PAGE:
Austin-East Head Coach Denard Bertram (far left) talks to his basketball team after practice Friday at the Clifford H. Ross Gymnasium. Bertram, in his second season at A-E, has guided the Roadrunners to their first state tournament berth since 2019.

A long night, but a good ending for A-E

By Steve Williams

Both teams should have realized right from the start that it was going to be a long night.

Austin-East’s Shane Cherry, a Mr. Basketball finalist, was whistled for a holding foul less than 30 seconds into the game after the Roadrunners scored on their first possession.

A-E went on to defeat longtime rival Brainerd 72-65 in the Class 2A Sectional at Chattanooga on Monday, March 4, to qualify for its first TSSAA state tournament berth since 2019.

But it didn’t seem to be an enjoyable evening for either side of fans due to how tight the contest was called. “No one was heard to say: They’re letting them play.”

The officials, who were from a Middle Tennessee Association, were consistent; you have to give them that. But the teams never adjusted.

As a result, 54 fouls were called – 28 on Brainerd and 26 on Austin-East. There were four technical fouls. There also were numerous traveling violations, including one “carrying the ball,” which is hardly ever seen called anymore, and two lane violations. A lot of the fouls were for minor hand-checking.

A-E made 28 of its 36 free throws, while the Panthers hit 19 of 32.

With all the stoppage, the game took 1 hour and 45 minutes to play. The average time for a high school game is 1 hour and 15 minutes.

Did the major unsportsmanlike incident involving Austin-East and Brainerd in 2018 that led to each school’s basketball program initially being suspended for two years have anything to do with how the last week’s game was called?

In his post-game comments, Austin-East Coach Denard Bertram said he always tells his players: “Officials do not want to be the reason why a game is won or lost.”

Bertram went on to comment on his team’s previous game for the region championship at Alcoa, which A-E lost 86-85. “That game, you didn’t know the refs were even there. Today (in the Sectional game), they wanted to enforce some things that put us kind of in a hole; it stifled us early. We weren’t able to get in a flow. We were over thinking everything. That was the tough part of it.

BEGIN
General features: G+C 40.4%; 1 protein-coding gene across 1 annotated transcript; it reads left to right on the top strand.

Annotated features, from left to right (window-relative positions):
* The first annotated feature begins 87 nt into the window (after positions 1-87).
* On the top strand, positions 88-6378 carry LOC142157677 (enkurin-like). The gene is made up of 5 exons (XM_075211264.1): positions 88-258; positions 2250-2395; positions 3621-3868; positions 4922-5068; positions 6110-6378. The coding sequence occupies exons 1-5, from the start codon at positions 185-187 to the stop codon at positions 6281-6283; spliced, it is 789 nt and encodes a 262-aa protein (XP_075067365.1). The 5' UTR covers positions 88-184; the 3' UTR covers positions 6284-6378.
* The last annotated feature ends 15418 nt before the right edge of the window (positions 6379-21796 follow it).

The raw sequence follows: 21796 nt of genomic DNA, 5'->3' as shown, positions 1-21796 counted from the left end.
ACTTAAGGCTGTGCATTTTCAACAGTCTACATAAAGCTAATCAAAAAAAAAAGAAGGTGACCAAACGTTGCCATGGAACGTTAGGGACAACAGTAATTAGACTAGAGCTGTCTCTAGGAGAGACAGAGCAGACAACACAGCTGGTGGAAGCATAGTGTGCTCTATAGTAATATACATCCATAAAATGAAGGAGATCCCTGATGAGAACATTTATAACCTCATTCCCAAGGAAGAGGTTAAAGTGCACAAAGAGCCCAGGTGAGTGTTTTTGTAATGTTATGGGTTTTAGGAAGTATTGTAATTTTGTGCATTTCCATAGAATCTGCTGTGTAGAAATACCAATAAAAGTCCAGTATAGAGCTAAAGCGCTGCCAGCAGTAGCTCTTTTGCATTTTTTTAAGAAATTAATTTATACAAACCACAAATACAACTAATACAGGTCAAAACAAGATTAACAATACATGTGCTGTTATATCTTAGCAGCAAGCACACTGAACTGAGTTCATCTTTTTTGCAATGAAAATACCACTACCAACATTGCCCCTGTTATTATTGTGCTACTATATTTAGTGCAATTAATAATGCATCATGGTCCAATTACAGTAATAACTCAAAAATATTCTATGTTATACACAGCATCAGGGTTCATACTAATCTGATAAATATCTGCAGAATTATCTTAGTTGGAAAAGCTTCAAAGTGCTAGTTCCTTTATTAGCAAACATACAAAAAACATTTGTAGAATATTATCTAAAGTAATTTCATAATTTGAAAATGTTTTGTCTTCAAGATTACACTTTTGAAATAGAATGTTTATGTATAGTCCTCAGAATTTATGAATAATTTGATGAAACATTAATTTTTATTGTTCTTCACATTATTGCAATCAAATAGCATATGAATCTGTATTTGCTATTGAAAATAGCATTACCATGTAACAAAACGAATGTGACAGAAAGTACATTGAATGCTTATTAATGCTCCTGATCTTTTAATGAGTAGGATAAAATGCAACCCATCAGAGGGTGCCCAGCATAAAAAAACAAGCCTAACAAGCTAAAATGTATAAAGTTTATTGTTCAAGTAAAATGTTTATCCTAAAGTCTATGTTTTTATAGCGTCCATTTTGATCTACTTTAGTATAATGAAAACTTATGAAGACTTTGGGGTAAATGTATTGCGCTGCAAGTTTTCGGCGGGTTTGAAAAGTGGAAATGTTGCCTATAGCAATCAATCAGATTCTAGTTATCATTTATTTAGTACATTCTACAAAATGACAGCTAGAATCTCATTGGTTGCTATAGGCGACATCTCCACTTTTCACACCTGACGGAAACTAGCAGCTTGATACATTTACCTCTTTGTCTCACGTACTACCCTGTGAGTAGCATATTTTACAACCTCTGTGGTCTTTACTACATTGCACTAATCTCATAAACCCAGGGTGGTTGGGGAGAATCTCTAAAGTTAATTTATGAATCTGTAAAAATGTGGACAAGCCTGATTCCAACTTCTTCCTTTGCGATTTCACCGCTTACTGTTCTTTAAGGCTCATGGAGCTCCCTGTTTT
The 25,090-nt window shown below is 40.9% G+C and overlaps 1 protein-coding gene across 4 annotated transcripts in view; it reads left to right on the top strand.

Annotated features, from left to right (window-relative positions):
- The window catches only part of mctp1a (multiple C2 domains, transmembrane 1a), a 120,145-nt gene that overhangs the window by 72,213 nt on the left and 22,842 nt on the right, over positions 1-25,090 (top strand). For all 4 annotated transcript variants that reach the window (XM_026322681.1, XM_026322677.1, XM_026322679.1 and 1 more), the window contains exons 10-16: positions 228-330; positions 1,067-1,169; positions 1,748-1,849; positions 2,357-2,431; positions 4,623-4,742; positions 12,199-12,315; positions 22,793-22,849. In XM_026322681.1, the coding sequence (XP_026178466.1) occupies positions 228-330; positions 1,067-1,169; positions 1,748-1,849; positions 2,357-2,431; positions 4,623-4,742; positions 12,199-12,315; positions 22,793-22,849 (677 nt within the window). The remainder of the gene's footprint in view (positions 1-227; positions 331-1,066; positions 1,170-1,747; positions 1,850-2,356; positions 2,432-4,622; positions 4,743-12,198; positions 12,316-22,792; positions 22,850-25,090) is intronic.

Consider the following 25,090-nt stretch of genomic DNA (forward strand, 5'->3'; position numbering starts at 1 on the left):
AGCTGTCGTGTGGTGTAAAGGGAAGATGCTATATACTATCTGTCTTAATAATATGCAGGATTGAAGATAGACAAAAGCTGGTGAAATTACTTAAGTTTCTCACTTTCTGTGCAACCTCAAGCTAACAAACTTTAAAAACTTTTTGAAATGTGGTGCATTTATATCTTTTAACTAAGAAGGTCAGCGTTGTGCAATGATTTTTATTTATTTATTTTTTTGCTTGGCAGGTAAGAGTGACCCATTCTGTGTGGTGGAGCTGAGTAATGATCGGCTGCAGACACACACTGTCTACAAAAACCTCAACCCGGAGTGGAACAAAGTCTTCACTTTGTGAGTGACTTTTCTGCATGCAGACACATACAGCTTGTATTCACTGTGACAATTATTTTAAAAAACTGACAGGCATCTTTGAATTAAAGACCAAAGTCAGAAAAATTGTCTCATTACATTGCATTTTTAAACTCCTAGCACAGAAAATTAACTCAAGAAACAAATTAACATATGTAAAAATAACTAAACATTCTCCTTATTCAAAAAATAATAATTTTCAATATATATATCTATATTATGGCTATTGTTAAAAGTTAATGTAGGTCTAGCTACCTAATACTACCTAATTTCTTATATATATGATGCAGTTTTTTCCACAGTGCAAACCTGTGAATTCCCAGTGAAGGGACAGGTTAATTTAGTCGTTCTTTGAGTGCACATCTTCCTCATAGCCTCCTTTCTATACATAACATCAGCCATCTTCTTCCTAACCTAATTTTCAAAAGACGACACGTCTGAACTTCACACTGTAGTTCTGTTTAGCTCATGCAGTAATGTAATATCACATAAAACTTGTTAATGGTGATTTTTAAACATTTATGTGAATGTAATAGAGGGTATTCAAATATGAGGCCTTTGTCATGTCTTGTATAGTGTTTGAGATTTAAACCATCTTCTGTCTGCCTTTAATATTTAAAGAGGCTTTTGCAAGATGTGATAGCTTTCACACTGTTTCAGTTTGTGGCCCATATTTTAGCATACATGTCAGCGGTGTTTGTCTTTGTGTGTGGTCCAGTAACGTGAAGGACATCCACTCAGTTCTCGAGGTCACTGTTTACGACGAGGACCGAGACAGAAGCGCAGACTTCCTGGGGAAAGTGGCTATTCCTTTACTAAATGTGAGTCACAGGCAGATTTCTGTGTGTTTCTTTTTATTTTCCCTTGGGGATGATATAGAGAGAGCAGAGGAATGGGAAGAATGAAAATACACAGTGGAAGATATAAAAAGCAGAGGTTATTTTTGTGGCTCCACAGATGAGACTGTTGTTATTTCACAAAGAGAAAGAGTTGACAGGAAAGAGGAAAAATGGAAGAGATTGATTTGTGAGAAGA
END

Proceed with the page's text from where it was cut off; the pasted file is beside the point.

“But I can say, overall, all we want to ask is that you be consistent and I felt like they were consistent both ways (with the travels and touch fouls). So you have to learn to adjust.”

In Brainerd Coach Levar Brown’s post-game comments, he said: “I agree that it (the officiating) was consistent. I would like for the game to have flowed a little bit better. I think the fans were looking for excitement and not a free throw competition. But I do feel like it was very consistent, fair across the board. I don’t think it swayed in either direction.”

Brown added: “It was set up to be a really nice night, especially coming back from 2018 and the last time we were all in this gym. To play Austin-East again and to have that atmosphere with everything on the line again, it was set to be a really good night win or lose. The fans deserved an opportunity to see those guys go at it.”

Gene Menees, Assistant Executive Director at the TSSAA who oversees the basketball officials, said the state office does not instruct the officiating crews on how to call a game – tight or let them play. “Just call it by the rule book,” he said.

Not all crews are alike and it’s up to the teams to adjust, Menees added.

Shane Cherry led A-E with 31 points. Juwaan Troutman and Condis Cherry contributed 15 each and stood out down the stretch after Shane Cherry fouled out with 4:15 remaining. Demarcus Allen added 11.

Ashton Munson led the Panthers with 19 points.  Anthony Byrd chipped in 16, Trea Shaw 11 and Kobe Jackson eight.

Fourteen turnovers – eight by Brainerd and six by A-E – occurred in the opening period that saw the Roadrunners take a 16-10 lead.

The Panthers never led but pulled within one (16-15) early in the second period, which saw Brainerd commit four more turnovers. A-E pulled away for a 33-24 halftime lead.